CARE Iraq’s Communications Officer Huda Ali, who spearheaded campaign design, spoke about the purposeful intent behind the creative messaging. “The most important thing is for people to know that they are not being ordered to do this or being told this is the right way,” she said. Instead, the purpose is for people to see regular members of their community experience a sense of normalcy and safety after having received the vaccine or booster. In other words, using pro social norming was the most approachable and appropriate messaging method in Iraq.

CARE Iraq chose to feature people from different walks of life in their ads since the campaign was “addressing all types of people in different communities.” Being able to see a chef from a well-known restaurant that people have been to or a doctor who people rely on for medical guidance created a sense of relatability and connection.


Top performing ads

Videos that featured real and relatable people continued to be top performers in this campaign, with the video featuring the chef being the most engaging and widely viewed (23 million views). The video with the taxi driver generated a very high clickthrough rate of 0.42%, double the expected platform benchmark of 0.20%.



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A post shared by CARE Iraq (@care_iraq)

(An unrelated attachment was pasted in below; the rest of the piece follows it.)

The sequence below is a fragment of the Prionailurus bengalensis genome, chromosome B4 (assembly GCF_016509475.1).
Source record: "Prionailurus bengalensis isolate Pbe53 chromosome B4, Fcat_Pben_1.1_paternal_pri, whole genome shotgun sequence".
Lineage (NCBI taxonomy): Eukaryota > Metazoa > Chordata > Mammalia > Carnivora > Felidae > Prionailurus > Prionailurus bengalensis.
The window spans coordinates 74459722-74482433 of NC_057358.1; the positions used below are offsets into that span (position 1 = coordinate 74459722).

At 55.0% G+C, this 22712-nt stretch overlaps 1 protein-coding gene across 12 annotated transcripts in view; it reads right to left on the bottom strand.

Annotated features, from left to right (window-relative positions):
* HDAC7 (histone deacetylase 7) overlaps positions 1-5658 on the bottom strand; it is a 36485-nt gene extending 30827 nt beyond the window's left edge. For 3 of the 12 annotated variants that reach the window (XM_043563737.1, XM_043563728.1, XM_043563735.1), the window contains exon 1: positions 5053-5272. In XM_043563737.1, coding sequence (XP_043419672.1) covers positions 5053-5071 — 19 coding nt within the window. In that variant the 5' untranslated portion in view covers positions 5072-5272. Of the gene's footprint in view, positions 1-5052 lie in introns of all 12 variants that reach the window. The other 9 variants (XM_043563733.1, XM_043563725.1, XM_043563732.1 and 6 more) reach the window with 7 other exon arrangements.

To gauge the campaign’s efficacy in changing knowledge, attitudes, and behavior, Meta facilitated a brand lift study where both people exposed and unexposed to the ads were asked:

  1. Ad Recall: Do you recall seeing an ad for COVID vaccines from CARE Iraq online or on a mobile device in the past two days?
  2. Safety: How safe do you think a COVID-19 vaccine is for people like you?
  3. Importance: How important do you think a vaccine is to protect against COVID-19?

The ad series leveraged ad credits donated by Meta and reached 15.9 million unique people across Iraq. As a result:

  • CARE Iraq’s ad campaign drew an exceptional level of engagement among viewers. A total of 1.6 million people interacted with the campaign’s social posts through likes, comments, and shares, driving an engagement rate of 10.2%.
  • Engagement skyrocketed further to 442% when including video views as part of engagement metrics. Engagement rates can exceed 100% since this figure is calculated based on reach and an individual could have seen or engaged with a video multiple times.
  • Through its reach of 15.9 million individuals, the campaign likely led 314,932 more people to express their agreement that the covid vaccine and booster are safe and important
  • Men experienced the highest brand lift, with a 4.7-point lift in vaccine safety among men aged 18-24 and a 3.5-point lift in vaccine importance among men aged 25-34. While these lift numbers might seem small at first glance, they translate to a significant number of additional men who now likely believe in the safety and importance of the vaccine.

CARE Iraq’s ad campaign was very successful in driving positive change. “Having that big impact, the positive impact on people, that was when I realized, okay, the hard work paid off. It was really great to see that we are doing something positive through social media, which typically has a bad reputation,” said Ali.

For those experimenting with social media and health behaviors, Ali’s suggestion would be to “put yourself in their position. Think about what you would like to see and go from there. This will be the first step.”